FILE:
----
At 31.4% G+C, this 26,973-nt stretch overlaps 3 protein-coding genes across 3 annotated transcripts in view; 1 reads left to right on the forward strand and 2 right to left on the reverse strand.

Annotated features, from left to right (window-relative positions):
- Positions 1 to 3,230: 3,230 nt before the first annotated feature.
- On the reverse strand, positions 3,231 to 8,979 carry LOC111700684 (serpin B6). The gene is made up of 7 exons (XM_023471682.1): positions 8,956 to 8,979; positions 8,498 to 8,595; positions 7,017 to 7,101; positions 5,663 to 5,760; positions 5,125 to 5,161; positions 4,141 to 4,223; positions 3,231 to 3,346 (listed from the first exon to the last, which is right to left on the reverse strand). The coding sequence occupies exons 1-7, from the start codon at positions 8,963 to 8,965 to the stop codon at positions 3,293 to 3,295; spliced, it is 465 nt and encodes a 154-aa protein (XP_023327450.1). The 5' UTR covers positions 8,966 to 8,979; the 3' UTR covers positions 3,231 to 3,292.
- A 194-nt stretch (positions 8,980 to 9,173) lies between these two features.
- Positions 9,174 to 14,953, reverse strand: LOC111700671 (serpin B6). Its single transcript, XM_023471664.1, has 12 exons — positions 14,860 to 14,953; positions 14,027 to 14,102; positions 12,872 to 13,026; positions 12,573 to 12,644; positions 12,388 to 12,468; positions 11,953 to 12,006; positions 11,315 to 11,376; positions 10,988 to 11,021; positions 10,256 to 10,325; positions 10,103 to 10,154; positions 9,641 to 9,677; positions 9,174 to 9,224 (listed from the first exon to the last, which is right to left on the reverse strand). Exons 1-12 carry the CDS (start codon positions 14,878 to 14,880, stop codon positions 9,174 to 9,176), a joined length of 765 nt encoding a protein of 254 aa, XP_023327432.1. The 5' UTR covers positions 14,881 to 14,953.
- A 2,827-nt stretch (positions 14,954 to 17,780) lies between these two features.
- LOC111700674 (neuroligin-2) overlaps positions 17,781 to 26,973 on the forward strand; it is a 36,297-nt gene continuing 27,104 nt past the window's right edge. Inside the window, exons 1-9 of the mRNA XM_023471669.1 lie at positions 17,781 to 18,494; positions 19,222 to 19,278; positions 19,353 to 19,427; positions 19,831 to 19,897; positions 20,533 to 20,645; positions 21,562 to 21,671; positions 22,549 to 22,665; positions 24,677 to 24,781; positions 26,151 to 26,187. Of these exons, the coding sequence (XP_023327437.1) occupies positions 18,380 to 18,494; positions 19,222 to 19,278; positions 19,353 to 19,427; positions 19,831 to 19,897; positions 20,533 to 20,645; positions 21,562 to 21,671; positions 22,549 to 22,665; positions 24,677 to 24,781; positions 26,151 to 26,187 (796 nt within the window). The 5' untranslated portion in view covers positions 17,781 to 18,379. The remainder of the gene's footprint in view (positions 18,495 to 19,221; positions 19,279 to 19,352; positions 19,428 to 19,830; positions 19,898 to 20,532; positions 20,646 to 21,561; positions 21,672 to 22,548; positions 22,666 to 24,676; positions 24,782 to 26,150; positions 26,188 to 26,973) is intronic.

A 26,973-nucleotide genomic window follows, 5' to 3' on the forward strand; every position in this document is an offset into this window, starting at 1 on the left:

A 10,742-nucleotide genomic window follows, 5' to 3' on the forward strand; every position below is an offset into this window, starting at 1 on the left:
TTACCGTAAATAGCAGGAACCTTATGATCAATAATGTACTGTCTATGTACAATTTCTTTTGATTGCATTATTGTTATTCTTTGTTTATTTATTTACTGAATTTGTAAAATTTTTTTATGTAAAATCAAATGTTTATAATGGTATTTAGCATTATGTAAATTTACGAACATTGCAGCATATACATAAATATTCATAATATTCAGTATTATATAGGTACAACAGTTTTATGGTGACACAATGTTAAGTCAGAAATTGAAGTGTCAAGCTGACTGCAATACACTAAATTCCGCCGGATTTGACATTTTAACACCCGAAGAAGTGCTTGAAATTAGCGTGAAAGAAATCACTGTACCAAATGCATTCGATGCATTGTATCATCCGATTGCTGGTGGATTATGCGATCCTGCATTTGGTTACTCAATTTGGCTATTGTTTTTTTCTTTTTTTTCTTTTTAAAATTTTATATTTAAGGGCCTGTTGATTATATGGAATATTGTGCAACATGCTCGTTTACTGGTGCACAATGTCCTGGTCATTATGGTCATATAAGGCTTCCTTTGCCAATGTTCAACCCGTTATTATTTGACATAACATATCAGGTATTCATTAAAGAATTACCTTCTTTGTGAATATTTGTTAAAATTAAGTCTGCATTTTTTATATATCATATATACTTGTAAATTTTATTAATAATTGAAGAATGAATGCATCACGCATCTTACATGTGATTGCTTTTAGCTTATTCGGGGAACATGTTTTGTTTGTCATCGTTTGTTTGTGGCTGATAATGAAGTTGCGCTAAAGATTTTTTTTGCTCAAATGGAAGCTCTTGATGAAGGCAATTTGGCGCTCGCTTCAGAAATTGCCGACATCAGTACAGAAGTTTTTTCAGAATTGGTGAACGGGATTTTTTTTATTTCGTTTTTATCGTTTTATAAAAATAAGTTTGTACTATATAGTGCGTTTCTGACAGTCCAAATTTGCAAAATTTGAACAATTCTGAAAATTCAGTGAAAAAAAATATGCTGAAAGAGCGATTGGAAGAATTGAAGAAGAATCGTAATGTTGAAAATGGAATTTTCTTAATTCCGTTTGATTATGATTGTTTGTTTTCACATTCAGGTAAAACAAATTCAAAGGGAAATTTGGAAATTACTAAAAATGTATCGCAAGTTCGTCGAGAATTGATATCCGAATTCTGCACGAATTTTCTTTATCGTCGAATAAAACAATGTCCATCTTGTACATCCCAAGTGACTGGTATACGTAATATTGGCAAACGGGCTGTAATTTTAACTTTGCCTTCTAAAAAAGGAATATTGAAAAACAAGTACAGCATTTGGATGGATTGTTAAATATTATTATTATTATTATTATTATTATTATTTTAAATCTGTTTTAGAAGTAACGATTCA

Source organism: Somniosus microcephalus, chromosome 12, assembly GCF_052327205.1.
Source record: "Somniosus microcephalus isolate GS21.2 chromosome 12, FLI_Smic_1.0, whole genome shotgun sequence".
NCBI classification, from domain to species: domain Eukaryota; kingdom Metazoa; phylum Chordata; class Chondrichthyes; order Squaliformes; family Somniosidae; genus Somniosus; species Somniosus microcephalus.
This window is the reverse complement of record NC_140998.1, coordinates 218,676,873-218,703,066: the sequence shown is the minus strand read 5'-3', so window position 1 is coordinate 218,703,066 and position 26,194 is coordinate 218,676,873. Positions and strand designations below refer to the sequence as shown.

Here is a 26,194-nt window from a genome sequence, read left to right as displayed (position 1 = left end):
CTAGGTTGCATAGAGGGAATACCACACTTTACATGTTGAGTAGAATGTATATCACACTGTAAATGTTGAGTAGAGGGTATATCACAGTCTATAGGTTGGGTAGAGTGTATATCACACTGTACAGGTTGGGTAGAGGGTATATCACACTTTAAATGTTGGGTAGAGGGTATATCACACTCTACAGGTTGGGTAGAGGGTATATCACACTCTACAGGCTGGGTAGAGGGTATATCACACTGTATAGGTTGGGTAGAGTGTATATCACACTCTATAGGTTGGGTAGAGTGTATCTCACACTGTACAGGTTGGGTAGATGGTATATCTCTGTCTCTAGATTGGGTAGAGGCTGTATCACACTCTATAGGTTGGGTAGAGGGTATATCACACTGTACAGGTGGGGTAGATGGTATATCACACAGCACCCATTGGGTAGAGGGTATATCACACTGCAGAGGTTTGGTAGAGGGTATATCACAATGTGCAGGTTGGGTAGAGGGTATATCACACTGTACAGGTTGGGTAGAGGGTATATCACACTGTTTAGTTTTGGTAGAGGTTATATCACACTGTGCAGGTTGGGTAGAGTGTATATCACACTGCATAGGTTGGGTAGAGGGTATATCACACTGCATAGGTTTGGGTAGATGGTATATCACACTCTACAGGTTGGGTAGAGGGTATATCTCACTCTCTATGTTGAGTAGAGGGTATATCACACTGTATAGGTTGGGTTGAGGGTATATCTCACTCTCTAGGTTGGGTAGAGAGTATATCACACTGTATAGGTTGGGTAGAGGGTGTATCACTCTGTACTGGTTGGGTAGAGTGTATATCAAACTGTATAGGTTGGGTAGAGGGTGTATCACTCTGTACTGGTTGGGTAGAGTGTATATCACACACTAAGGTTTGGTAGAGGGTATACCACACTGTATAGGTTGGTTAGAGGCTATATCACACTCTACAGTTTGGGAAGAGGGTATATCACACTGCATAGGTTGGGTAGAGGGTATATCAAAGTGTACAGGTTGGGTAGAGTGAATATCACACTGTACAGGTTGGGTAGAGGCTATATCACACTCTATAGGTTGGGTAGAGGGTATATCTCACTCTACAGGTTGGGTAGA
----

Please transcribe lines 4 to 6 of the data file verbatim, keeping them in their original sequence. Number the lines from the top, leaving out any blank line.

- On the reverse strand, positions 3,231 to 8,979 carry LOC111700684 (serpin B6). The gene is made up of 7 exons (XM_023471682.1): positions 8,956 to 8,979; positions 8,498 to 8,595; positions 7,017 to 7,101; positions 5,663 to 5,760; positions 5,125 to 5,161; positions 4,141 to 4,223; positions 3,231 to 3,346 (listed from the first exon to the last, which is right to left on the reverse strand). The coding sequence occupies exons 1-7, from the start codon at positions 8,963 to 8,965 to the stop codon at positions 3,293 to 3,295; spliced, it is 465 nt and encodes a 154-aa protein (XP_023327450.1). The 5' UTR covers positions 8,966 to 8,979; the 3' UTR covers positions 3,231 to 3,292.
- A 194-nt stretch (positions 8,980 to 9,173) lies between these two features.
- Positions 9,174 to 14,953, reverse strand: LOC111700671 (serpin B6). Its single transcript, XM_023471664.1, has 12 exons — positions 14,860 to 14,953; positions 14,027 to 14,102; positions 12,872 to 13,026; positions 12,573 to 12,644; positions 12,388 to 12,468; positions 11,953 to 12,006; positions 11,315 to 11,376; positions 10,988 to 11,021; positions 10,256 to 10,325; positions 10,103 to 10,154; positions 9,641 to 9,677; positions 9,174 to 9,224 (listed from the first exon to the last, which is right to left on the reverse strand). Exons 1-12 carry the CDS (start codon positions 14,878 to 14,880, stop codon positions 9,174 to 9,176), a joined length of 765 nt encoding a protein of 254 aa, XP_023327432.1. The 5' UTR covers positions 14,881 to 14,953.